Timothy Horn brings inventive art to Lux

'Diadem' by Timothy Horn, 2008, crystallized rock sugar, plywood, steel. Photo: Courtesy

'Cixi' by Timothy Horn, 2010, nickel-plated bronze and mirrored brown glass. Photo: Courtesy

Timothy Horn Photo: Courtesy

By Susan DeMaggio
Staff Writer

Australian-born sculptor Timothy Horn is the first artist-in-residence of the 2010-11 season at Lux Art Institute in Encinitas. By the time it ends in July, the season will have hosted five international artists working in public view.

During his stay, Horn, who now lives in New Mexico, is constructing a sculpture of nickel-plated bronze and blown glass for his “Tree of Heaven” series. Visitors can watch him work on his captivating project through Oct. 9 to “see art happen.”

An exhibit by Horn, featuring large-scale pieces, including 18th-century inspired wall sconces made of transparent rubber and a Cinderella-like carriage and 300-pound chandelier both encrusted in honey-colored crystallized rock sugar, will be displayed at the institute through Oct. 30.

These items were featured in a exhibit at the de Young Museum in San Francisco that referenced the rags-to-riches story of sugar baron widow Alma Spreckels, sister-in-law of real estate magnate John Spreckels, one of San Diego’s founding entrepreneurs.

Horn’s work, according to critics, conveys fantasy and ornament, but is underpinned by craftsmanship and concept.

For his bejeweled wall pieces, a treelike structure is constructed in wax and then cast in bronze and nickel-plated. Lustrous large pearls made from mirrored blown glass add a final Baroque touch.

The other four artists slated to work in-residence include David Humphrey (Nov. 18-Dec. 4); Alison Saar (Feb. 3-March 5); Rick Stich (March 25-April 23); and Claudette Schreuders (May 28-June 18).

At a media luncheon to present this year’s artists, Lux Director Reesey Shaw said the artists chosen are pulled from thousands whose work is chronicled in files the museum keeps.

“When an artist begins to look like he or she is on to something really wonderful, the dialogue begins,” she said. “Our goal is to model creativity, to show our visitors how the work got here. Many artists tire of working in isolation and flourish while receiving public commentary, and many visitors like seeing the life of the living artist.”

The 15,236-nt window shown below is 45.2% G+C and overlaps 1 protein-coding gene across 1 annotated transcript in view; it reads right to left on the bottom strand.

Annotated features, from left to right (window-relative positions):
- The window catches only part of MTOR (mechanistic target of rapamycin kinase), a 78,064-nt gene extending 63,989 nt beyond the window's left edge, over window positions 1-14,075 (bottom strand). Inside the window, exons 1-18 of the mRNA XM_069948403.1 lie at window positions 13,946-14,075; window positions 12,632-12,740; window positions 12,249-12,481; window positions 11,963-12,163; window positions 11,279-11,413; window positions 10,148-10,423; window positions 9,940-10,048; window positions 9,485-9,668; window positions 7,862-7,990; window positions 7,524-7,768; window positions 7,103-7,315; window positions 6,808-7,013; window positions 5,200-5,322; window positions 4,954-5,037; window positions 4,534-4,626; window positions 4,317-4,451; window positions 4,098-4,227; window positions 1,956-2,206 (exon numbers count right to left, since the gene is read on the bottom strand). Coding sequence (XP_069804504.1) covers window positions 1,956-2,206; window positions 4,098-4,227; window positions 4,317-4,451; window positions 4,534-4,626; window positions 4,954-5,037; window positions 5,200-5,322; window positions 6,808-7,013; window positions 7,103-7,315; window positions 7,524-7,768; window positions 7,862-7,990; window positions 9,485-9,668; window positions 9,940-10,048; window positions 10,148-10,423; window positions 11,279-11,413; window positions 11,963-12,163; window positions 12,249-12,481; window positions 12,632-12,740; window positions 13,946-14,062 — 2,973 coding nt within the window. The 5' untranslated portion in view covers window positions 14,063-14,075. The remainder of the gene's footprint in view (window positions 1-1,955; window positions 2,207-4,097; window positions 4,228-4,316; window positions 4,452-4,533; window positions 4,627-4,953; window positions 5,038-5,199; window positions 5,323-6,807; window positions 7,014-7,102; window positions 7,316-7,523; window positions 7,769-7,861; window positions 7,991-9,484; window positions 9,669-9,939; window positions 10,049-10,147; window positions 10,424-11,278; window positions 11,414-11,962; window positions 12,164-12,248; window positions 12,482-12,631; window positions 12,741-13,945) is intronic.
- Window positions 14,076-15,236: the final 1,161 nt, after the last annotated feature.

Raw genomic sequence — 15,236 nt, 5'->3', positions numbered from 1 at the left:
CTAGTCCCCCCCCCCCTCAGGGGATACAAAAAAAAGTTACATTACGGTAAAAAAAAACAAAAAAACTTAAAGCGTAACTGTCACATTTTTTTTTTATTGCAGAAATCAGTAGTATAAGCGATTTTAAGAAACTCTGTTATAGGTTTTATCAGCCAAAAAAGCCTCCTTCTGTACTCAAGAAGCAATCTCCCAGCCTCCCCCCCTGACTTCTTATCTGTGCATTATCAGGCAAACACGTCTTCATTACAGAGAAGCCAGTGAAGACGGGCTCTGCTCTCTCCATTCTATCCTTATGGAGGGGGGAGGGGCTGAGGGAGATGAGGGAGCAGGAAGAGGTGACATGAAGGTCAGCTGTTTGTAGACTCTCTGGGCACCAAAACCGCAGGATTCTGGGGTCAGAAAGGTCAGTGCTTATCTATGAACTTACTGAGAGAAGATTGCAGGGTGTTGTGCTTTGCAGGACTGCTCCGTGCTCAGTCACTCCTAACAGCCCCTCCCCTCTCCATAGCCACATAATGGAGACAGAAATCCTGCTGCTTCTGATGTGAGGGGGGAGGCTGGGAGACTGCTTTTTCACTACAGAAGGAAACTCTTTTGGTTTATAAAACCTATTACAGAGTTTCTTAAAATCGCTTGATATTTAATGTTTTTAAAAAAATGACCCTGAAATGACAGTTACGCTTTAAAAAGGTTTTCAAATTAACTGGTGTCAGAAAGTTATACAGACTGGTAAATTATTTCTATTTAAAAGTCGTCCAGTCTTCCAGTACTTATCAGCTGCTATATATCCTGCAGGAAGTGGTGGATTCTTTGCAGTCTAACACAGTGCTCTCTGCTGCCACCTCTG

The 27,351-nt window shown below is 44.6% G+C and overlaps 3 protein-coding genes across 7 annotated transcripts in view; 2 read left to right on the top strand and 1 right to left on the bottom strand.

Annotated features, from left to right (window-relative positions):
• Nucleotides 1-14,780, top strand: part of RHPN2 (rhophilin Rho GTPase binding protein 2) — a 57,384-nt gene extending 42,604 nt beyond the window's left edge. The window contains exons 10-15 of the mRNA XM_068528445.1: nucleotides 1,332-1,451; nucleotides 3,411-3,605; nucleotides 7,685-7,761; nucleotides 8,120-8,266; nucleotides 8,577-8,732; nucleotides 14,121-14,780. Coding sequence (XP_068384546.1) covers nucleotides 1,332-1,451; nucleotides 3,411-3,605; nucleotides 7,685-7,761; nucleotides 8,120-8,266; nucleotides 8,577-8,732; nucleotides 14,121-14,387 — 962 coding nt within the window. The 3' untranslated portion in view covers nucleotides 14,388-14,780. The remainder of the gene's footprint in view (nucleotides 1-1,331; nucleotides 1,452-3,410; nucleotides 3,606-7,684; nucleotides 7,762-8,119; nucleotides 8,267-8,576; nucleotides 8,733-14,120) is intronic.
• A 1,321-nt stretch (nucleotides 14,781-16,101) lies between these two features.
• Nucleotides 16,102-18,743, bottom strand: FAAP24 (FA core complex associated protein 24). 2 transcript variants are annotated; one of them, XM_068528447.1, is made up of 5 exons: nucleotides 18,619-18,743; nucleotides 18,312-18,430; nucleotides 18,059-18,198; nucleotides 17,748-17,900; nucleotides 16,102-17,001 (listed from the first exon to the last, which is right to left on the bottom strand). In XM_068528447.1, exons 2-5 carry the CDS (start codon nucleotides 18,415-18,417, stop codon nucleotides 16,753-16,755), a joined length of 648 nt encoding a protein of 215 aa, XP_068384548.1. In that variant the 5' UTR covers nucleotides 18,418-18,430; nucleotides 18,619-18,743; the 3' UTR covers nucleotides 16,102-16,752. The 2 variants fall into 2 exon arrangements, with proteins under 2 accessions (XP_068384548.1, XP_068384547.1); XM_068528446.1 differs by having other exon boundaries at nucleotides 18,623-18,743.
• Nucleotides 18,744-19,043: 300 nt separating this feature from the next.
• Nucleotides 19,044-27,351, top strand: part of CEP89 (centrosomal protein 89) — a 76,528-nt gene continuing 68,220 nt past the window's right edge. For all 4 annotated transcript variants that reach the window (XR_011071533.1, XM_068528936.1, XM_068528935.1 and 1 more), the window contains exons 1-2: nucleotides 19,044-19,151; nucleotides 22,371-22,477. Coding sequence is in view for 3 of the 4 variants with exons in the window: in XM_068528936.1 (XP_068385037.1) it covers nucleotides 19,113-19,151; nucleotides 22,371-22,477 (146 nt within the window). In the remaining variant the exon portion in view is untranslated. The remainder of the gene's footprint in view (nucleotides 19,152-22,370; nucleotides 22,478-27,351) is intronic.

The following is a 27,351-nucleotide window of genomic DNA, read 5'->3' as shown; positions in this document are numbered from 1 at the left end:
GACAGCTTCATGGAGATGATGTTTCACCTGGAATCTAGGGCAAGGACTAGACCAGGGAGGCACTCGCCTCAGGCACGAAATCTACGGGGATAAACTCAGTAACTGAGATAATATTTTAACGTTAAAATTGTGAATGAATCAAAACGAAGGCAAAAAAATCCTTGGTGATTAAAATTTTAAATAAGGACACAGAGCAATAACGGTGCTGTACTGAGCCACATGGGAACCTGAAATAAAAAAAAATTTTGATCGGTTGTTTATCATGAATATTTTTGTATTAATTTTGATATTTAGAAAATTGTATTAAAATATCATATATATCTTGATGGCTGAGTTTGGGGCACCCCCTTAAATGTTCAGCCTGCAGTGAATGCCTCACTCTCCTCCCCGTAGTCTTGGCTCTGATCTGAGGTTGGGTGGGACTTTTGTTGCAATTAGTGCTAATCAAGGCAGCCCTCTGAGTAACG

IF YOU GO

  • What: Lux Art Institute
  • Where: 1550 S. El Camino Real, Encinitas
  • Hours: 1 to 5 p.m. Thursdays-Fridays; 11 a.m. to 5 p.m. Saturdays
  • Admission: Adults $10 for two visits; free to those under age 21
  • Contact: (760) 436-6611, www.luxartinstitute.org

Upcoming Lux events

  • Cornutti: Art, jewelry, wine, hors d’oeuvres, music and dance, 7 to 9:30 p.m. Sept. 22; $25 at the door. Katey Brunini’s jewelry with Timothy Horn’s sculpture.
  • Free Saturday: 11 a.m. to 3 p.m. Oct. 2 with studio tours, refreshments and music.
  • Lux @ Night: 7 to 9 p.m. Oct. 20, free evening of art, refreshments and music, for ages 21 and older.

Related posts:

  1. National ‘Art and the Animal’ tour opens in park
  2. Sanders calls for suspension of public arts program
  3. La Jolla backer of the arts dies at 92
  4. Group grants funds for arts project
  5. Engaging cast keeps 'Becky's New Car' cruisin' along

Short URL: http://www.lajollalight.com/?p=2205

Posted by Halie Johnson on Sep 20, 2010. Filed under A & E, Art. You can follow any responses to this entry through the RSS 2.0. You can leave a response or trackback to this entry

Leave a Reply

Bottom Buttons 1

Bottom Buttons 2

Bottom Buttons 3

Bottom Buttons 4

Bottom Buttons 5

Bottom Buttons 6

RSS North Coastal News